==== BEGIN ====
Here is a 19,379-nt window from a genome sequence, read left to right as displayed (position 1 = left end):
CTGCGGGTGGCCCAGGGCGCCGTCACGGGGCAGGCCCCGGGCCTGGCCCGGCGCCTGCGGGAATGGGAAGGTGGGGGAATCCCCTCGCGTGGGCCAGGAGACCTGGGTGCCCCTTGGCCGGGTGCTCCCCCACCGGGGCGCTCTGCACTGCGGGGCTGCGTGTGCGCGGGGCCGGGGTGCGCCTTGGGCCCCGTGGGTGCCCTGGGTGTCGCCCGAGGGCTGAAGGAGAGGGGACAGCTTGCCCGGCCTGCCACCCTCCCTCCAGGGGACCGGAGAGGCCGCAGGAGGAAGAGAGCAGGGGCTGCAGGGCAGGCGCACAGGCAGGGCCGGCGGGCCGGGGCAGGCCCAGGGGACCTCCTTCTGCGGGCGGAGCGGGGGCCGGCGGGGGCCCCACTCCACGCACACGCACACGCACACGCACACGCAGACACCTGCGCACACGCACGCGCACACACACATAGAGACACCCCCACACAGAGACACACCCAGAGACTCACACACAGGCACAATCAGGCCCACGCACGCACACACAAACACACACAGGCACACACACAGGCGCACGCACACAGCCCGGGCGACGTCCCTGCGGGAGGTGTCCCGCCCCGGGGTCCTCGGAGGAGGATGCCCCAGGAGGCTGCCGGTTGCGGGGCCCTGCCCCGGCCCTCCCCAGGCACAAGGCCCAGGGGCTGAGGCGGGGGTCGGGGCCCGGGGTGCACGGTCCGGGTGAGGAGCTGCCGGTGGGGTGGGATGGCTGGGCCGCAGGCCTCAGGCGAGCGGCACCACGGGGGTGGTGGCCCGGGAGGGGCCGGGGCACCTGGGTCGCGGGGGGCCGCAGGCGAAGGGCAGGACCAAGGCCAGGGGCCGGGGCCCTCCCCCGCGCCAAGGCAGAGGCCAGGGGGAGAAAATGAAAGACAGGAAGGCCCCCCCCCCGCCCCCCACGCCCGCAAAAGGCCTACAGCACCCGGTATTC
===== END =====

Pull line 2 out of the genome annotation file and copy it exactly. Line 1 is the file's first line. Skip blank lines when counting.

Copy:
CTGCGGGTGGCCCAGGGCGCCGTCACGGGGCAGGCCCCGGGCCTGGCCCGGCGCCTGCGGGAATGGGAAGGTGGGGGAATCCCCTCGCGTGGGCCAGGAGACCTGGGTGCCCCTTGGCCGGGTGCTCCCCCACCGGGGCGCTCTGCACTGCGGGGCTGCGTGTGCGCGGGGCCGGGGTGCGCCTTGGGCCCCGTGGGTGCCCTGGGTGTCGCCCGAGGGCTGAAGGAGAGGGGACAGCTTGCCCGGCCTGCCACCCTCCCTCCAGGGGACCGGAGAGGCCGCAGGAGGAAGAGAGCAGGGGCTGCAGGGCAGGCGCACAGGCAGGGCCGGCGGGCCGGGGCAGGCCCAGGGGACCTCCTTCTGCGGGCGGAGCGGGGGCCGGCGGGGGCCCCACTCCACGCACACGCACACGCACACGCACACGCAGACACCTGCGCACACGCACGCGCACACACACATAGAGACACCCCCACACAGAGACACACCCAGAGACTCACACACAGGCACAATCAGGCCCACGCACGCACACACAAACACACACAGGCACACACACAGGCGCACGCACACAGCCCGGGCGACGTCCCTGCGGGAGGTGTCCCGCCCCGGGGTCCTCGGAGGAGGATGCCCCAGGAGGCTGCCGGTTGCGGGGCCCTGCCCCGGCCCTCCCCAGGCACAAGGCCCAGGGGCTGAGGCGGGGGTCGGGGCCCGGGGTGCACGGTCCGGGTGAGGAGCTGCCGGTGGGGTGGGATGGCTGGGCCGCAGGCCTCAGGCGAGCGGCACCACGGGGGTGGTGGCCCGGGAGGGGCCGGGGCACCTGGGTCGCGGGGGGCCGCAGGCGAAGGGCAGGACCAAGGCCAGGGGCCGGGGCCCTCCCCCGCGCCAAGGCAGAGGCCAGGGGGAGAAAATGAAAGACAGGAAGGCCCCCCCCCCGCCCCCCACGCCCGCAAAAGGCCTACAGCACCCGGTATTC